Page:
​Members of the media line up to attend a news conference between British Prime Minister Theresa May and U.S. President Donald Trump at the White House in Washington, DC, U.S.
Members of the media line up to attend a news conference between British Prime Minister Theresa May and US President Donald Trump at the White House in Washington, DC, on Jan. 27, 2017. 
Credit:

Carlos Barria/Reuters

Love it or hate it, President Donald Trump's White House commands a lot of media attention.

It seems like newspapers, talk shows and social media all have been filled with an avalanche of executive orders, chaotic White House press briefings, dubious White House-Kremlin connections and a barrage of Trump’s accusations of "fake news."

"I really can't stand it anymore," says writer and human rights activist Chitra Nagarajan. She writes from Nigeria that all the focus on Trump is crowding out important stories happening elsewhere on the planet. Her piece in The Guardian headlined, "Despite what we see on TV, Donald Trump isn't the only news event on Earth," begins this way:

“When I enter a room where CNN is on, I ask for the channel to be changed or the television to be switched off. I admit it’s an odd kind of political act, but in Nigeria, where I live, CNN reports only one story: Donald Trump. And it is a story that needs to stop crowding out the rest of the world.” 

Living in northeast Nigeria, Nagarajan says she relies on international news reports coming from many different sources including CNN, Agence France-Presse and the BBC.

“The only thing they talk about is US politics, and right now that's just Trump," she says. "While I understand it's a very exciting news story, there are so many other things going on in the world, which we’re just missing because the news media seems completely obsessed with Trump.”

It’s not just CNN that’s in Nagarajan’s crosshairs, but most of the international news media, in general. For example, Nagarajan points to the lack of media coverage of the latest UN report on Afghanistan — about the protection of civilians in armed conflict, from 2016 — which recorded the highest number of civilian casualties in a single year since records started in 2009. And the lack of headlines about alarming human rights violations recently documented against members of the Rohingya community in Myanmar.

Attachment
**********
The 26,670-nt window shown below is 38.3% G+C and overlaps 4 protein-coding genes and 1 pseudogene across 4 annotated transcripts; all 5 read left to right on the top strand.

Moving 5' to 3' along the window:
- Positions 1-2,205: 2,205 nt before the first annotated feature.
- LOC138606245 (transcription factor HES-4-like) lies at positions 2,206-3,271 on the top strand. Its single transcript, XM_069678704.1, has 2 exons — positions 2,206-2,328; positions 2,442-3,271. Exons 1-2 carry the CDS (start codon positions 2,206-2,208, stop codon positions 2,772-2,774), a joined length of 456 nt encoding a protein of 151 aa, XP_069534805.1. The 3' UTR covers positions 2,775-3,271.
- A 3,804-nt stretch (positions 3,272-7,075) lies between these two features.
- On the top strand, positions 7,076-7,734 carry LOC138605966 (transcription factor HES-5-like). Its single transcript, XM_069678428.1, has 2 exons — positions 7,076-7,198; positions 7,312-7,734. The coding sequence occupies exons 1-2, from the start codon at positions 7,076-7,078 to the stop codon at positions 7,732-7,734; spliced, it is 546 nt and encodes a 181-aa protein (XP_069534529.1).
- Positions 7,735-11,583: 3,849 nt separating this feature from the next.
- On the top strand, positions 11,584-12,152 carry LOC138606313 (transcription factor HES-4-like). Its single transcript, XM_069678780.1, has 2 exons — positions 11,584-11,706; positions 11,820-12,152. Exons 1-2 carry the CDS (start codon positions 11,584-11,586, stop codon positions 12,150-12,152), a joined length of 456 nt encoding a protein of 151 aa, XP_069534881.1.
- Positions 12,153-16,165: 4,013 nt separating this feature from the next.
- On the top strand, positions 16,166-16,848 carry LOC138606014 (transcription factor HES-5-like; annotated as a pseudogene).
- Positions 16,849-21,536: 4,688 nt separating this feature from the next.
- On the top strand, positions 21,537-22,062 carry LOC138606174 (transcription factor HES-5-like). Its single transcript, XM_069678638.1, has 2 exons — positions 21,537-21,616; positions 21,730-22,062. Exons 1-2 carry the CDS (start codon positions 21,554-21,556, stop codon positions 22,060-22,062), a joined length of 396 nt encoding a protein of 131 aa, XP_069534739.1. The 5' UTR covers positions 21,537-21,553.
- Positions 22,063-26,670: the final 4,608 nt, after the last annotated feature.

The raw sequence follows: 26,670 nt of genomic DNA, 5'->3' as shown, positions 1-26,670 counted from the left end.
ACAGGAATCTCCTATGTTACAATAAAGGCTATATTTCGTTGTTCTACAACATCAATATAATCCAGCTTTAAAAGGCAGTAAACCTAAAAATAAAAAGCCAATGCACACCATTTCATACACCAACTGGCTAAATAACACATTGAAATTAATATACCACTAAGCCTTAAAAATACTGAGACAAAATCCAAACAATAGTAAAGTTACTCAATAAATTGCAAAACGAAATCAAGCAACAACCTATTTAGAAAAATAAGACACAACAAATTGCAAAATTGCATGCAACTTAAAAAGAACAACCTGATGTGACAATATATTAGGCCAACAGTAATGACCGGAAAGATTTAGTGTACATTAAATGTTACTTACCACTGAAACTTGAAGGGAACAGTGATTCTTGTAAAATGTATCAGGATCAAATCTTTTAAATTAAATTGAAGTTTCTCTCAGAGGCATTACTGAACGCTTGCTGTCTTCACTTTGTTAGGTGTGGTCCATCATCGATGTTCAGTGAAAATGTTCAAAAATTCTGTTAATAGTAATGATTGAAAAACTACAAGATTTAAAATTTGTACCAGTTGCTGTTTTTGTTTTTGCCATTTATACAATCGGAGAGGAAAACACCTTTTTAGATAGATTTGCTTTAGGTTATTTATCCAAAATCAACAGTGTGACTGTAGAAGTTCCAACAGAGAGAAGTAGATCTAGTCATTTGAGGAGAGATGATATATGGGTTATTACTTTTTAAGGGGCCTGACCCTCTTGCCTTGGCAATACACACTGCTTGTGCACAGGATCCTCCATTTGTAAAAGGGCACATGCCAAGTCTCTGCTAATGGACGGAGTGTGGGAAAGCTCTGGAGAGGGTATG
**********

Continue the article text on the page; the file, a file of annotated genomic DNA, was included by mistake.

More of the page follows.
Not to mention the dramatic events that occurred on the same day as Trump's inauguration, when military forces from Senegal, Nigeria and Ghana crossed the borders into The Gambia to reinforce the presidential election results there.

On the other hand, Trump is the new president of the biggest country in the world in terms of its international influence. It's the early days of the Trump Administration, and there are a lot of things to sort out. So, why is it a problem to focus on Trump and his new administration?

"Look, I'm not saying that we should not be talking about him at all," Nagarajan says, "but I think we need to give the US the coverage that it deserves in terms of its place in the world, and the US does not dominate the world. There are lots of things happening in other countries. We no longer live in an era of a single superpower, you have rising economies ... just look at China, India, Nigeria, South Africa and Brazil."

Even in terms of cultural influence, Nagarajan points out that “it’s not just Hollywood and American hip-hop, but telenovelas are screened all over the world, including in Nigeria, and Nigerian hip-hop is the music that is played not just across the African continent but in Europe, too. So, I think that we need to stop living in a US-centric world and really look at the world that we’re living in now.”

In effect, Nagarajan is arguing for a need to "decolonize" the international news media and to stop living in the past. 

“I think we need to accept that the US is not all-powerful anymore, that may have been true in the past but that’s certainly not the case today. I actually predict that Trump will lead to even more waning influence of the US in global politics. So, I think, yes, we need to know what is happening in the US and how that will affect global politics and climate change for example, international peace and security, but we don't need to know the minutia of the details about Trump’s education nomination in the Trump Cabinet.”

In her own corner of the world, Nagarajan says there are news stories being largely overlooked by the international media. A string of suicide bombings by Boko Haram occurred in her city, Maiduguri, in recent days. There's also an impending famine in the region that the UN has been trying to avert in regions of Nigeria as well as Yemen, South Sudan and Somalia “but we're just not covering all of that. We have millions of people at risk of starvation and, yet, let’s talk about what Trump has decided and the saga with the national security adviser.”

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